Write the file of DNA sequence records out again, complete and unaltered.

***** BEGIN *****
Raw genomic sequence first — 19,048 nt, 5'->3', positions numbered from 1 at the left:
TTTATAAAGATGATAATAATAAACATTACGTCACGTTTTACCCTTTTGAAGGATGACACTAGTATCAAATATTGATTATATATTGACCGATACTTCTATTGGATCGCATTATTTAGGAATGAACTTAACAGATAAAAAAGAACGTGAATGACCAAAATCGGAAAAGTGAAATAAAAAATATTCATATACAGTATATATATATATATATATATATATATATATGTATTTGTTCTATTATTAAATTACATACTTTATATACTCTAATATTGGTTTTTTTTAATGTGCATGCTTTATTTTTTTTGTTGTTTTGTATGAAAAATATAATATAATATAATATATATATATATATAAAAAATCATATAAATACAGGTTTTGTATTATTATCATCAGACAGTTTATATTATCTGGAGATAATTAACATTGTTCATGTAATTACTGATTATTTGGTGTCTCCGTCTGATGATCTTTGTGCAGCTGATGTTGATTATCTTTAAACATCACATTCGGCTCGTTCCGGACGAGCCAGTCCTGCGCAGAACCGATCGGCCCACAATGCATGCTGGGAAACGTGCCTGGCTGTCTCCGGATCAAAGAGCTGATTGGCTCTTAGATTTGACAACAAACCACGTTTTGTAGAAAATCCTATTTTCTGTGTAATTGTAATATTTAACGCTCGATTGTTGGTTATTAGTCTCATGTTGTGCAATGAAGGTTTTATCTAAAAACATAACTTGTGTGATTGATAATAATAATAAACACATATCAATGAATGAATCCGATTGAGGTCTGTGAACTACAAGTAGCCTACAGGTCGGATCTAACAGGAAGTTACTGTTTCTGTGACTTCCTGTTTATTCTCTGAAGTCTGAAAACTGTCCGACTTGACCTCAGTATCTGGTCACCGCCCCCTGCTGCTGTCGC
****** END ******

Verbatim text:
Raw genomic sequence first — 19,048 nt, 5'->3', positions numbered from 1 at the left:
TTTATAAAGATGATAATAATAAACATTACGTCACGTTTTACCCTTTTGAAGGATGACACTAGTATCAAATATTGATTATATATTGACCGATACTTCTATTGGATCGCATTATTTAGGAATGAACTTAACAGATAAAAAAGAACGTGAATGACCAAAATCGGAAAAGTGAAATAAAAAATATTCATATACAGTATATATATATATATATATATATATATATATGTATTTGTTCTATTATTAAATTACATACTTTATATACTCTAATATTGGTTTTTTTTAATGTGCATGCTTTATTTTTTTTGTTGTTTTGTATGAAAAATATAATATAATATAATATATATATATATATAAAAAATCATATAAATACAGGTTTTGTATTATTATCATCAGACAGTTTATATTATCTGGAGATAATTAACATTGTTCATGTAATTACTGATTATTTGGTGTCTCCGTCTGATGATCTTTGTGCAGCTGATGTTGATTATCTTTAAACATCACATTCGGCTCGTTCCGGACGAGCCAGTCCTGCGCAGAACCGATCGGCCCACAATGCATGCTGGGAAACGTGCCTGGCTGTCTCCGGATCAAAGAGCTGATTGGCTCTTAGATTTGACAACAAACCACGTTTTGTAGAAAATCCTATTTTCTGTGTAATTGTAATATTTAACGCTCGATTGTTGGTTATTAGTCTCATGTTGTGCAATGAAGGTTTTATCTAAAAACATAACTTGTGTGATTGATAATAATAATAAACACATATCAATGAATGAATCCGATTGAGGTCTGTGAACTACAAGTAGCCTACAGGTCGGATCTAACAGGAAGTTACTGTTTCTGTGACTTCCTGTTTATTCTCTGAAGTCTGAAAACTGTCCGACTTGACCTCAGTATCTGGTCACCGCCCCCTGCTGCTGTCGC